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We heard nowt about our premises cash ­ seems the NHS is broke to me

Dr Laura Patterson recalls the thrills

and spills of a week spent learning expedition medicine in Norway

Earlier this year I set off on an unusual week's study leave ­ to Alta, northern Norway, just inside the Arctic Circle. The course was designed to equip a medic with enough knowledge to safely lead an expedition in a polar environment. Based around outdoor activities and lectures, it culminated in a challenging rescue designed to use all the team skills. At times I did wonder if the safety of the postgraduate centre would have been wiser.

The group, which consisted mainly of doctors, was split into several smaller groups for the daytime activities. Our team's first venture was skidoo travel. We set off on a 60km round trip, up on to the plateau with our local arctic adviser. We quickly mastered the skidoo, including under the bonnet. I certainly know more about the mechanics of a skidoo than my own car.

Travelling back to base I recall how quickly the weather changed, especially as the sun disappeared. My fingers were cold and painful and the wind biting, and I was very tired. I realised how easy it would be to become disorientated and the next minute our skidoo had gone up on to a ridge and we were separated from our team. We did all return safely.

The second day for our team was spent dog-sledding. This for me was the best day of the whole course. We were each given a team of dogs to harness up, and some instruction on how to operate the dogs and sled. Out on to the plateau the snowy desert was beautiful. The sound of the dogs was all we heard as they glided across the fresh snow. We stopped for lunch on a frozen lake with flasks of hot chocolate and of course a few snowball fights. Our return journey was in the shadow of an amazing red fiery sunset. Descending again into the valley was like a rollercoaster ­ a real test of skill, nerves and upper body strength. The dogs raced downhill through the twisted forest path at high speed. I had a few encounters with deep snow, but once safely back I thanked them with a big feed for the night.

The following day we tried our hand at cross-country skiing. We skied up to the plateau with much laughter as we all kept falling into the snow. After lunch we built several kinds of emergency shelter, including snow holes. We managed to get six of us into one, but it was a bit cosy!

The last form of transport we tried was snowshoeing, which was very effective in deep snow. We had a lovely but exhausting walk through the local forest, with the sun glinting on the snow. There was also an opportunity to immerse yourself in the waters of a frozen lake. It wasn't for the fainthearted, but at least there were plenty of medics on hand if required!

The course culminated in a rescue scenario. All the skills we had learned were vital. I was most fascinated to find that absolutely everyone found their role in the team. With much laughter and falling over in the snow we managed to return our casualties to base, warm and with no further injuries.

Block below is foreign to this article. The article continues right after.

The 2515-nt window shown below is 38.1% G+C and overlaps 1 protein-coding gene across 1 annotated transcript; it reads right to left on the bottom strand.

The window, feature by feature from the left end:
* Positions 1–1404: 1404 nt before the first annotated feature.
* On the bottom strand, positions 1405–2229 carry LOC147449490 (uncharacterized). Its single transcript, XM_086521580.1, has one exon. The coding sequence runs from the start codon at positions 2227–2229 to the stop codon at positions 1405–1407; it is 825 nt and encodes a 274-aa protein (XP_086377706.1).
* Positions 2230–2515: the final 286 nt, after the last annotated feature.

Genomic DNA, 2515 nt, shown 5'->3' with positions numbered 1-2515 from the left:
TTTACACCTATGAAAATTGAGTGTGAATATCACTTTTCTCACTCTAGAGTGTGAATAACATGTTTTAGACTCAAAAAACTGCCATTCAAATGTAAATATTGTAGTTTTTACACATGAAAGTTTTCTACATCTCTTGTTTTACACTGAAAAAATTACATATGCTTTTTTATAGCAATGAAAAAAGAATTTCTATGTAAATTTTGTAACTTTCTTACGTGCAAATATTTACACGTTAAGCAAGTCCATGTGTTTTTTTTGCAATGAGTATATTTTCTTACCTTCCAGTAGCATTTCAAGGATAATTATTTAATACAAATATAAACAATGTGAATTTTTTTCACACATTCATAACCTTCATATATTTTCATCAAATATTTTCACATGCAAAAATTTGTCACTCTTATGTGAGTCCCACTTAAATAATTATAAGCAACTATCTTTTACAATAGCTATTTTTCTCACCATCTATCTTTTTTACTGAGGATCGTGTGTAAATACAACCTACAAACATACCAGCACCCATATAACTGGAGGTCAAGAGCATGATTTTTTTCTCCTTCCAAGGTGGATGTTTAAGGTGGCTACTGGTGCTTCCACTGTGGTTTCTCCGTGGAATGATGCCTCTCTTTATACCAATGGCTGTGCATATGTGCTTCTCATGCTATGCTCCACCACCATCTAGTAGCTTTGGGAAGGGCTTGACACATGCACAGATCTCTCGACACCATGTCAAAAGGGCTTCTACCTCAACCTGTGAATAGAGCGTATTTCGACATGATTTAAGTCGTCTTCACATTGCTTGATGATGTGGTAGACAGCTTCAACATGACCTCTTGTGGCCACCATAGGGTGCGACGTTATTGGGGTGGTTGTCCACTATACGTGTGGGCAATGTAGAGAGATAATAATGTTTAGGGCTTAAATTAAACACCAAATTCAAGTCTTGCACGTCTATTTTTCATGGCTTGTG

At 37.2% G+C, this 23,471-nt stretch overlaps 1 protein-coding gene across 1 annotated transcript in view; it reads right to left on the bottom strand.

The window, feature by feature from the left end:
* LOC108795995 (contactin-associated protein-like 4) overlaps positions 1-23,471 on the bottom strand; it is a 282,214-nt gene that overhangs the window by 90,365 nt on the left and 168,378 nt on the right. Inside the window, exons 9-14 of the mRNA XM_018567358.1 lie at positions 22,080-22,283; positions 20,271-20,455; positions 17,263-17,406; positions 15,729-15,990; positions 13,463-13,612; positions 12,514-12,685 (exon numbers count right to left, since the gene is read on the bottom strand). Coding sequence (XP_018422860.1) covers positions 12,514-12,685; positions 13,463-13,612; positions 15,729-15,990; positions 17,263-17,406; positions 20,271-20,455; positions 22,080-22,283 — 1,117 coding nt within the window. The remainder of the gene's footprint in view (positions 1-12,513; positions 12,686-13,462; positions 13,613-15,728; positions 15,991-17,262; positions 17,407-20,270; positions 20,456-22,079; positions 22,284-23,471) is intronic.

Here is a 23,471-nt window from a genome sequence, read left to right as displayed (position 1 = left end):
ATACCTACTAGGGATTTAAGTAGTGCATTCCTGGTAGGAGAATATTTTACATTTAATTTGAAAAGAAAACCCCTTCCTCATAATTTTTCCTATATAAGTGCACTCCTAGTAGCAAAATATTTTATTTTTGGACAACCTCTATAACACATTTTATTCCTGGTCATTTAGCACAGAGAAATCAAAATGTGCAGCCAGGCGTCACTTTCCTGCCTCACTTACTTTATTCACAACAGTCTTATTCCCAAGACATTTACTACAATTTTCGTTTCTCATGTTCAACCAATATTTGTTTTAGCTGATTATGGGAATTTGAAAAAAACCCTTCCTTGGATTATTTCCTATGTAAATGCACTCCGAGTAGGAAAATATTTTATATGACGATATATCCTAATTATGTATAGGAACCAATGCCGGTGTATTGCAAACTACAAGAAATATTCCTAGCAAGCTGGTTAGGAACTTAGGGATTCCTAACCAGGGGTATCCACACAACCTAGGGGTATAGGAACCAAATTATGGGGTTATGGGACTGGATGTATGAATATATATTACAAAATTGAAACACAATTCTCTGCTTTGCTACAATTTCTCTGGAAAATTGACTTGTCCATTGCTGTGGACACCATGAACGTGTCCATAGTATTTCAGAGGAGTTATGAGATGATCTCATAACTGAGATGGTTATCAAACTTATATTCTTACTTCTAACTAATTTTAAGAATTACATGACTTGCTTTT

Of course this was study leave, and some lectures were included among our outdoor activities. I congratulate the course organisers for achieving such a good balance. We learned about communication systems, clothing systems, hypothermia, public health and frostbite. There were also lectures in pre-expedition and casevac planning and aero-medical evacuation.

After lectures there was plenty of time to relax, shower, jump into the hot tubs or enjoy a drink at the ice bar before dinner. The locals also treated us to some local sports, including a relay race that included an enormous amount of cheating.

The course was advertised in the BMJ or details can be found on Expedition Medicine's website. No other requirements are needed except enthusiasm, willingness to participate and a reasonable level of fitness. The course members were from varied backgrounds ­ GPs, junior doctors and consultants. There were also one or two nurses.

Some of the course members had previous expedition experience, but it is certainly not a requirement. Expedition Medicine sends an impressive induction pack and clearly tells you what kit is required and what is provided. The temperature can go down to -30°C so plenty of layers are important.

Accommodation was in simple cosy wooden chalets. The meals were hearty and enjoyed by all. There was plenty of tea and coffee in the afternoons, and a bar for the evening.

The UK office staff were very helpful and very efficient. I was able to use their agent in Norway to book a night in the ice hotel and arrange transfers.

It was an amazing week and a high-quality course. It is great for networking with others who are interested in expedition medicine, as there is such a wealth of experience ­ not just from the course leaders but from those on the course who have already done expeditions.

Even if you don't plan to use your new skills it is a good reminder of how effective good teamwork can be. It's refreshing to learn some new skills in an extreme environment with a bunch of like-minded individuals.

Details are available from:

Laura Patterson is a GP in Cirencester, Gloucestershire

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